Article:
“If you are truly present for an orange,” Zen master Thich Nhat Hanh once remarked, “the orange will be present for you.”
I was reminded of that remark when viewing the recent exhibition of sixty black-and-white photographs by the photojournalist Caroline Littell (1939-2015) at Alfred University’s Herrick Memorial Library. Entitled “Camera without Borders: The World of Caroline Littell,” this wide-ranging exhibition was curated by her husband, the travel writer Alan Littell, and their son Harry Littell, Associate Professor of Photography at Tompkins Cortland Community College.
As variegated as it is accomplished, Caroline Littell’s work spans several decades and the multiple continents she visited during her lifetime. Her beautifully rendered photographs, nearly all of them predating the digital era, were taken in countries as diverse in character and terrain as Burma, Botswana, Thailand, Colombia, Scotland, Turkey, Canada, and the United States. Many portray indigenous inhabitants, singly or in groups. Others depict landscapes, public squares, churches, monuments, and wild animals in their natural habitats. Diverse as they are in subject, however, the photos evince two consistent qualities, which together convey a strong sense of presence, whether the subject is a rhino in Tanzania or two young men astride their motorbikes on a street corner in Bangkok.
On the one hand, the photos achieve, time and again, an effect of spontaneous immediacy, akin to that of a snapshot. Unstaged and uncontrived, they capture a fleeting moment just as it was. In one stark but subtle photo, taken in Metsovo, Greece, two elderly women in black headscarves and long black dresses climb a sidewalk against the backdrop of a white stone wall. One follows the other, but although they are in step, each appears engrossed in her own thoughts. Here as elsewhere, the photo creates the sense of the moment unfolding, unhindered by the medium or the will of the photojournalist to control what she is encountering.
At the same time, Littell’s composition is artfully balanced. And even in her most kinetic images, a sense of the transitory moment is countered by a feeling of sustained attention. That is particularly true of her panoramic renditions of unpopulated landscapes, which range from the Scottish Highlands to the Sussex Downs to a snowy field in Alfred, New York. Viewing these tranquil images, their quietude enhanced by their monochromatic medium, I am left with an impression of steady, unhurried observation.
Of the many photos that join a sense of the world in continuous motion with that of poised, relaxed attention, one of the most memorable is a picture of fishermen in a boat on Inle Lake in Myanmar, formerly known as Burma. I first viewed this photograph in the late 1980s, when it appeared in print in conjunction with a travel article by Alan Littell. The image impressed me at the time, and viewing it again, nearly thirty years later, I find it no less compelling.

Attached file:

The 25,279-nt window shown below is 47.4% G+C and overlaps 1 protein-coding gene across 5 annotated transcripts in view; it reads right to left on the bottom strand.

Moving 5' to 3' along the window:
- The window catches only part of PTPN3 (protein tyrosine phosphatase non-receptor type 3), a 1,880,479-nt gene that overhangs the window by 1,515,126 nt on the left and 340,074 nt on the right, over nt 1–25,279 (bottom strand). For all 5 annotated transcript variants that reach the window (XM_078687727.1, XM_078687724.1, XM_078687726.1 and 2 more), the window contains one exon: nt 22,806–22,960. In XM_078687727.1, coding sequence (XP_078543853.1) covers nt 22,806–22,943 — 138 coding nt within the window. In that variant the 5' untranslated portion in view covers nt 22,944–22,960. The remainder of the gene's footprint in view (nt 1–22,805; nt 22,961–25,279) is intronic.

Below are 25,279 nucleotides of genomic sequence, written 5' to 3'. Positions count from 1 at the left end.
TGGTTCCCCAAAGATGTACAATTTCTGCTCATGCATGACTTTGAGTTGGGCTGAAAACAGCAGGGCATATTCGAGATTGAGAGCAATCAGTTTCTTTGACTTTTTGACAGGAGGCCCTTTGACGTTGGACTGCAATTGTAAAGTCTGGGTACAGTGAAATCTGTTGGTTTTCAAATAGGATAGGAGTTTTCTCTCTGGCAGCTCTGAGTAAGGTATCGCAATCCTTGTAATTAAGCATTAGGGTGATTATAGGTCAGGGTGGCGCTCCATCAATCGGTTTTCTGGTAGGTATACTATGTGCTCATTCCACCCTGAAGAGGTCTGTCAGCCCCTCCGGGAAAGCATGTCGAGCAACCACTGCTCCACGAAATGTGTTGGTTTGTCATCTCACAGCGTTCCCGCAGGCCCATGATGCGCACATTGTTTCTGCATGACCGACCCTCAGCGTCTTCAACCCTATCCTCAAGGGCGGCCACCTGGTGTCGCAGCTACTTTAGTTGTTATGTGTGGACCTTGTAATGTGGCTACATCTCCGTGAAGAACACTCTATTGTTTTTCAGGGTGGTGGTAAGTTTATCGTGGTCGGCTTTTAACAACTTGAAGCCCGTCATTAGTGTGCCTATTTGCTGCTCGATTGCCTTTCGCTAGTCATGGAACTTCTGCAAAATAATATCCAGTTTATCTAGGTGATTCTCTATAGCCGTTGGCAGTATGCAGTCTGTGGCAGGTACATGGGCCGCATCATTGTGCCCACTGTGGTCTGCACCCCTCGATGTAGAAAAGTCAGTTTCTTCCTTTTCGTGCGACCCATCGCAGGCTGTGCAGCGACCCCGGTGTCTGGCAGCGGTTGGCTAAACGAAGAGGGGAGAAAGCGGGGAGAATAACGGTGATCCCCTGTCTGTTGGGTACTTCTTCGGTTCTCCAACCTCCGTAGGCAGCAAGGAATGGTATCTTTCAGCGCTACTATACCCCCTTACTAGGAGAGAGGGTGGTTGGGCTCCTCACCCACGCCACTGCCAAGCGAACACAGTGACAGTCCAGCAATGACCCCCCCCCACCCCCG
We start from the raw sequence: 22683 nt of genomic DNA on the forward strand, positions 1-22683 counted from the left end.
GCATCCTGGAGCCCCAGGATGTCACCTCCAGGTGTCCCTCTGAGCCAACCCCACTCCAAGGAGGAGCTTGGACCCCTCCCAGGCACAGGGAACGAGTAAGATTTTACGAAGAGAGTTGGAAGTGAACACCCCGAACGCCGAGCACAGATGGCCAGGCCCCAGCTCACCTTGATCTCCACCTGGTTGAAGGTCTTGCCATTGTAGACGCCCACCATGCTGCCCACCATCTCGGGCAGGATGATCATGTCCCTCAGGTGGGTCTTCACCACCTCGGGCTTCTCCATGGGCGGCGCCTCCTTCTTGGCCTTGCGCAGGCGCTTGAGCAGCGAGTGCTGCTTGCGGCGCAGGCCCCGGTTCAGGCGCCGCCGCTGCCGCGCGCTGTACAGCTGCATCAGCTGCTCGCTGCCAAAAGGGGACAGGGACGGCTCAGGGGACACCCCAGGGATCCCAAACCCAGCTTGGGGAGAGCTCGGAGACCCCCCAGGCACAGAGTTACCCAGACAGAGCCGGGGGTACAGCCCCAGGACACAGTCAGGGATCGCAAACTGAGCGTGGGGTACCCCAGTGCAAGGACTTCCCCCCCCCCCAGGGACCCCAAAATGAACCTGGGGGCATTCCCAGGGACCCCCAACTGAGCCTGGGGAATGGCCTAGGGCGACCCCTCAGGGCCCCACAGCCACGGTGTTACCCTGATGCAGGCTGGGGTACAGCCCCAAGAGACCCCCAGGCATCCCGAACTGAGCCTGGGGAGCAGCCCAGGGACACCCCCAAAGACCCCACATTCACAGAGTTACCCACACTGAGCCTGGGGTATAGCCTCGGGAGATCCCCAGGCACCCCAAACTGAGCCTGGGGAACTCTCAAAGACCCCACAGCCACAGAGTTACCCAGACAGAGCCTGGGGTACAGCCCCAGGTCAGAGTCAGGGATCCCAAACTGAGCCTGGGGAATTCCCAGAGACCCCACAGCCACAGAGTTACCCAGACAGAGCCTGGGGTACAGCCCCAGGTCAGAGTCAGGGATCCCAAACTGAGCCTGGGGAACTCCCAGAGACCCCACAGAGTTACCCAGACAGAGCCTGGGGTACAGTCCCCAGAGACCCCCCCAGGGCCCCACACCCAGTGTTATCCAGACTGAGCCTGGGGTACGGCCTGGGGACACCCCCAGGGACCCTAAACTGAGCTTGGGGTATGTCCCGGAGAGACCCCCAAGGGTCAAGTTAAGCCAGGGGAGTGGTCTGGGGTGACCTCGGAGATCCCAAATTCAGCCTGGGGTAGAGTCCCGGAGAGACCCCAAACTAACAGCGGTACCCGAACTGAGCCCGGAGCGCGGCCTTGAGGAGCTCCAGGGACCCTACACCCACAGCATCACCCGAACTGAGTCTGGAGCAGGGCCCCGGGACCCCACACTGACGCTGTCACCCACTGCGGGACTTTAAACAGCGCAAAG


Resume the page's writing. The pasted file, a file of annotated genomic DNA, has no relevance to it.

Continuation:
Against a faintly discernible horizon obscured by a dense mist, three Burmese fishermen are at work on a narrow boat resembling a dugout canoe. Two are attending to large conical fishing nets. On their left stands the oarsman, his left foot planted on the stern and his right leg curled around a tall wooden oar. He appears to be rowing–or about to row–the long boat with his leg, as is the custom on Inle Lake, where the heavy vegetation on the water makes a seated rowing position impractical. The oarsman’s dark reflection shimmers in the slightly rippling water. Although the boat appears to be in motion, and the men are busy with their labors, this symmetrical, unruffled image is imbued with a mood of contemplative calm, reminiscent of Asian minimalist painting. Though firmly embedded in time, it has the timeless character of a haiku.
“What you look hard at,” wrote the poet Gerard Manley Hopkins in his journal in 1871, “seems to look hard at you.” As her choice of subjects indicates–she was an explorer and documentarian, not an investigative journalist–and as her posthumous exhibition amply demonstrated, Caroline Littell’s approach to her subjects was more intuitive than hard, more empathic than interrogatory. But in her unending curiosity, her openness to experience, and especially her capacity to wait for the instant when the character of a person, place, or thing might disclose itself, she allowed her subjects to speak for themselves. Patiently present for the world’s ephemeral forms, she made them vividly present for her viewers.
* Molly Steere, summer assistant at Herrick Library, helped to install the exhibition, which ended on July 16. The photos will eventually be available in a book compiled and edited by Alan and Harry Littell.
Photo: “Inle Lake,” by Caroline Littell.